A second point. The early “perestroika years” were notable for the release of a large number of prisoners of conscience. That does not mean that there are no more prisoners of conscience left in our country—there still are, and the struggle on that front must not stop. There is even one new prisoner, whose arrest (for a whole year—a year and two months even—he has been held in jail) is due to nothing other than the fact that he is an Armenian leader of Nagorni Karabakh.2 His name is Arkali Manucharov—he’s an elderly man, he fought in World War II, and I would like to draw your attention to his fate.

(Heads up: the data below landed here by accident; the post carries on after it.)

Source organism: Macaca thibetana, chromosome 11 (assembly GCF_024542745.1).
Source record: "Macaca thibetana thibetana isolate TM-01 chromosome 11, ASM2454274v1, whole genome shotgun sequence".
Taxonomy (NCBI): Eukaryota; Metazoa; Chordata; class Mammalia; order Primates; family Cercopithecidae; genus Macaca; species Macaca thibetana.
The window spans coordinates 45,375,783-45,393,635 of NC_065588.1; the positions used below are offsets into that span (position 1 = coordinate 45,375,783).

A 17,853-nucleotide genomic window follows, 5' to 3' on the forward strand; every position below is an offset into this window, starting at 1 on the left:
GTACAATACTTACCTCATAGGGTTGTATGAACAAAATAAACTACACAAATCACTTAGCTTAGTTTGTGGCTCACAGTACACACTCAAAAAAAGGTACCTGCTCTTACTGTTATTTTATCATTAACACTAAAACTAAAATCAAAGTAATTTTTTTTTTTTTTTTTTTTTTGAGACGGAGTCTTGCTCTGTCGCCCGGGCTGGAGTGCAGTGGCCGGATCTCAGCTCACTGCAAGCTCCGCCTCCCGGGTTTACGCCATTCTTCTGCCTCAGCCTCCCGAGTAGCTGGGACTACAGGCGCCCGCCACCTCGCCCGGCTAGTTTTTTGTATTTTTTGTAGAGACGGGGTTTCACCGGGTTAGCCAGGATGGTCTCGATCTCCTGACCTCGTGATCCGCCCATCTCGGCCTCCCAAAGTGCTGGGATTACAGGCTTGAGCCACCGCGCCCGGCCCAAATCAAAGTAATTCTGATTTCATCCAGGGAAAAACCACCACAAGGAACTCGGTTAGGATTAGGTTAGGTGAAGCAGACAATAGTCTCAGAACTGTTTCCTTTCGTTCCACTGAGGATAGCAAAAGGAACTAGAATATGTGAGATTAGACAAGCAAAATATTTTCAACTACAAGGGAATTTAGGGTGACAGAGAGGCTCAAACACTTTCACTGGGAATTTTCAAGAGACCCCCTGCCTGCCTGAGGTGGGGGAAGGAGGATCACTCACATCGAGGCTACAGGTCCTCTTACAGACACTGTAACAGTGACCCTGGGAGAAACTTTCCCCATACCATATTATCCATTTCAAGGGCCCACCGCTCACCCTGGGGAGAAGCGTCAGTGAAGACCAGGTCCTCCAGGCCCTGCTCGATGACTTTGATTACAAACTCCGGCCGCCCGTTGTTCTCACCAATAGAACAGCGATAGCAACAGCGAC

The third change that perestroika brought is a change in the policies for leaving the country, both for emigration and in the documentation process for visits to and from the Soviet Union, which has become much simpler. This is a very important, concrete step, because it has eased the plight of many separated families, friends, and loved ones. And—this is a key point to note—all these three steps are achievements toward which people were struggling in the West as well, not just dissidents within the Soviet Union. Sakharov always used to insist on the need for freedom of information, on freedom for prisoners of conscience and the freedom to travel and emigrate.